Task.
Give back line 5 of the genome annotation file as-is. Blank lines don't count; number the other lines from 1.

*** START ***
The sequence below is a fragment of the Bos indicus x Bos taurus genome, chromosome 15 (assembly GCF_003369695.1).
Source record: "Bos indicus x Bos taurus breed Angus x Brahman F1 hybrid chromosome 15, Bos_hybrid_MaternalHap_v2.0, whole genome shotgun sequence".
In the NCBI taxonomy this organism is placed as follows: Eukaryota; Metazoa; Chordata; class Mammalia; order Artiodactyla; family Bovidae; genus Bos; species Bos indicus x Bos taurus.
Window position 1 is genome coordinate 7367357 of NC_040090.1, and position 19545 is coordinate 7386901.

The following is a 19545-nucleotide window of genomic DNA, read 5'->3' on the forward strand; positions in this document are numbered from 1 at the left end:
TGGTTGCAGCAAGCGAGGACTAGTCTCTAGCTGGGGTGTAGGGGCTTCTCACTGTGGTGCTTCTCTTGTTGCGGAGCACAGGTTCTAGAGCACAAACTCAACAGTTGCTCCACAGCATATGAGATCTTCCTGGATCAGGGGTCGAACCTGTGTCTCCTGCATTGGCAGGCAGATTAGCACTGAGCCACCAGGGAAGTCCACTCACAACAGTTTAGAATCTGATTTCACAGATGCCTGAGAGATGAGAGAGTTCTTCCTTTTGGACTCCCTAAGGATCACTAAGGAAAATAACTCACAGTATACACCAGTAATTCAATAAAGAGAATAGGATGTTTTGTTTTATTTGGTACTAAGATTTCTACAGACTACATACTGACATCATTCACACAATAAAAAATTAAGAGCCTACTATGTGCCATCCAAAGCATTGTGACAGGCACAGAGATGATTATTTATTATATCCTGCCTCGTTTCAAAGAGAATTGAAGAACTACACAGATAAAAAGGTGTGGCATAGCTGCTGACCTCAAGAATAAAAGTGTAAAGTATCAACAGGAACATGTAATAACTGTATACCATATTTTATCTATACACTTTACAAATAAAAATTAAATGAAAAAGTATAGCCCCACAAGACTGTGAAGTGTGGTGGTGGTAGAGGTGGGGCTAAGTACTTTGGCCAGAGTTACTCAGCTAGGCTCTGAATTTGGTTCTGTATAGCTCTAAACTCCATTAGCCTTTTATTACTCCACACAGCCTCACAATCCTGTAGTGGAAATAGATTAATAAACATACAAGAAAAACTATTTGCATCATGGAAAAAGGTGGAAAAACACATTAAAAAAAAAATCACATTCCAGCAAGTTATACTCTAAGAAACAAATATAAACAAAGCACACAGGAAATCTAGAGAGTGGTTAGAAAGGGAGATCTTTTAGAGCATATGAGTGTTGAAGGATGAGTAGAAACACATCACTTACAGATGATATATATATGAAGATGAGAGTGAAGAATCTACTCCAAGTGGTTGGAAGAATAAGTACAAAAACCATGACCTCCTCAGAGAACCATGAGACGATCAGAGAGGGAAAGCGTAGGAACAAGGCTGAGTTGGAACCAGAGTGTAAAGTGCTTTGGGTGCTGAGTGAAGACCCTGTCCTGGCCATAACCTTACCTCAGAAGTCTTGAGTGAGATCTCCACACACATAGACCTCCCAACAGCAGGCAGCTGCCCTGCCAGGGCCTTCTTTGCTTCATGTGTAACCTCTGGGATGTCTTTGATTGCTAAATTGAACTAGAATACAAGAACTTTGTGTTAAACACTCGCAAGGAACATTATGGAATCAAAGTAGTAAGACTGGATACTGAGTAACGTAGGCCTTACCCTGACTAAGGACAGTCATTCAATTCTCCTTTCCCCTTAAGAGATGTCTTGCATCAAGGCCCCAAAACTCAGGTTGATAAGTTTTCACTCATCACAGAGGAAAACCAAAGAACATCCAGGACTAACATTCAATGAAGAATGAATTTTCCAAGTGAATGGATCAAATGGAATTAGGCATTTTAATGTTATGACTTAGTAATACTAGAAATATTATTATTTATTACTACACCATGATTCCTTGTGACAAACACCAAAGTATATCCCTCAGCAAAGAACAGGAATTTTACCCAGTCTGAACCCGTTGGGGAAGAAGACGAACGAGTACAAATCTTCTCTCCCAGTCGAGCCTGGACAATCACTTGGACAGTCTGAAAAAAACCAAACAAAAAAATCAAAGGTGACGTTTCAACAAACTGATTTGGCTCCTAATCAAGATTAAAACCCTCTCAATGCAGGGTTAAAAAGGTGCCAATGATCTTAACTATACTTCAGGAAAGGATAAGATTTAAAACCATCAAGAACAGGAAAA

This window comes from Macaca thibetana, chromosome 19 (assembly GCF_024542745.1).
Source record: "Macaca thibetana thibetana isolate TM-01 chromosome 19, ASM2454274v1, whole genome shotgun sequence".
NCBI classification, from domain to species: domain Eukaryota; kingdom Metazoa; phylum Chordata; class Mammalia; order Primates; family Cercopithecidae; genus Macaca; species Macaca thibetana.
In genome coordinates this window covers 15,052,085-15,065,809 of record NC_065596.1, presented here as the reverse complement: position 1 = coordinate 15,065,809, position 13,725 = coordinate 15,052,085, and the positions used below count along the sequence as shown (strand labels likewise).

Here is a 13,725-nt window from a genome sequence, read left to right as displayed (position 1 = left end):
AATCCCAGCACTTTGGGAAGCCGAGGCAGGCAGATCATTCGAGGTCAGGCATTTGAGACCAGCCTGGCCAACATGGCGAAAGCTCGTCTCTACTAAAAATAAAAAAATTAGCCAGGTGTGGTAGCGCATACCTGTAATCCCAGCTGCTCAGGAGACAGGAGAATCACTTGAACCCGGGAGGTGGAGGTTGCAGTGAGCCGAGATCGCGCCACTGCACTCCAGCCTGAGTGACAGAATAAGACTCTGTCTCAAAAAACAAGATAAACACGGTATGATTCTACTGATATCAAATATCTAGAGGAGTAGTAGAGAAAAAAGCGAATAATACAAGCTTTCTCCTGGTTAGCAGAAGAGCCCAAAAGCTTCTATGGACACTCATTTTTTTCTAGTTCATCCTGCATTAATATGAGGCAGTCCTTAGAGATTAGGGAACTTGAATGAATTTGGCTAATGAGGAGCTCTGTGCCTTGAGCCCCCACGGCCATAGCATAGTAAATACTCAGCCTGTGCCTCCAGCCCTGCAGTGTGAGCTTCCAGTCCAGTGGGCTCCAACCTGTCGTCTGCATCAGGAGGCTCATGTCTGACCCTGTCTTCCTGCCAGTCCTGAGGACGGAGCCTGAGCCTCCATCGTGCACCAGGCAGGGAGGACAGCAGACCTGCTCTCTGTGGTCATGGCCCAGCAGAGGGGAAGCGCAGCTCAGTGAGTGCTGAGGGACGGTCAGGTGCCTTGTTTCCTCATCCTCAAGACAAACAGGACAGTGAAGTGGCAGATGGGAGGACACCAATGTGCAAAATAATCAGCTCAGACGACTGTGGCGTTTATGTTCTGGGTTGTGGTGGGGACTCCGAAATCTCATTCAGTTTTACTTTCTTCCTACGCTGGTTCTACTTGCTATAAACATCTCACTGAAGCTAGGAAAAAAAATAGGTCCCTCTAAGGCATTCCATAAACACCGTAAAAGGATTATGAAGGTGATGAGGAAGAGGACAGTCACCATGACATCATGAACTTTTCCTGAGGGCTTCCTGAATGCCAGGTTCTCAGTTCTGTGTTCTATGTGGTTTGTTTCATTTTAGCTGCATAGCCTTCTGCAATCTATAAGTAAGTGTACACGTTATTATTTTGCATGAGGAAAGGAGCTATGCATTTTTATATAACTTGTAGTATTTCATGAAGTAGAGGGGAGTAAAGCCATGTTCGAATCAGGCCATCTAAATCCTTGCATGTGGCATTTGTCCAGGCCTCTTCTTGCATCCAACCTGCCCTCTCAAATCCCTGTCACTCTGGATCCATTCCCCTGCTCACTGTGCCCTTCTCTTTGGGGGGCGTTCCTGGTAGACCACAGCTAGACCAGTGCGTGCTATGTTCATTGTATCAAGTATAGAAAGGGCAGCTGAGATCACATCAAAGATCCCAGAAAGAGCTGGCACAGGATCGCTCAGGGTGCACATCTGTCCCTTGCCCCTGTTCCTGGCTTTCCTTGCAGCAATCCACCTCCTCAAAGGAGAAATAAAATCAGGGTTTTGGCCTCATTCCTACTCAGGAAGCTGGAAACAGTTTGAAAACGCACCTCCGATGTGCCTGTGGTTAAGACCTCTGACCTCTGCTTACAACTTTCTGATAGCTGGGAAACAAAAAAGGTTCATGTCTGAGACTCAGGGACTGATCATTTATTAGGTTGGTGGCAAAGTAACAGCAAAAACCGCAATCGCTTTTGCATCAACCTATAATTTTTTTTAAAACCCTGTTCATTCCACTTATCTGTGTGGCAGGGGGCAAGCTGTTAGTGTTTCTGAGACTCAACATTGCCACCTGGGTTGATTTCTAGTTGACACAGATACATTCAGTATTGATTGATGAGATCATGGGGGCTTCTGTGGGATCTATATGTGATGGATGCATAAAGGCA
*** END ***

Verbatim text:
The following is a 19545-nucleotide window of genomic DNA, read 5'->3' on the forward strand; positions in this document are numbered from 1 at the left end: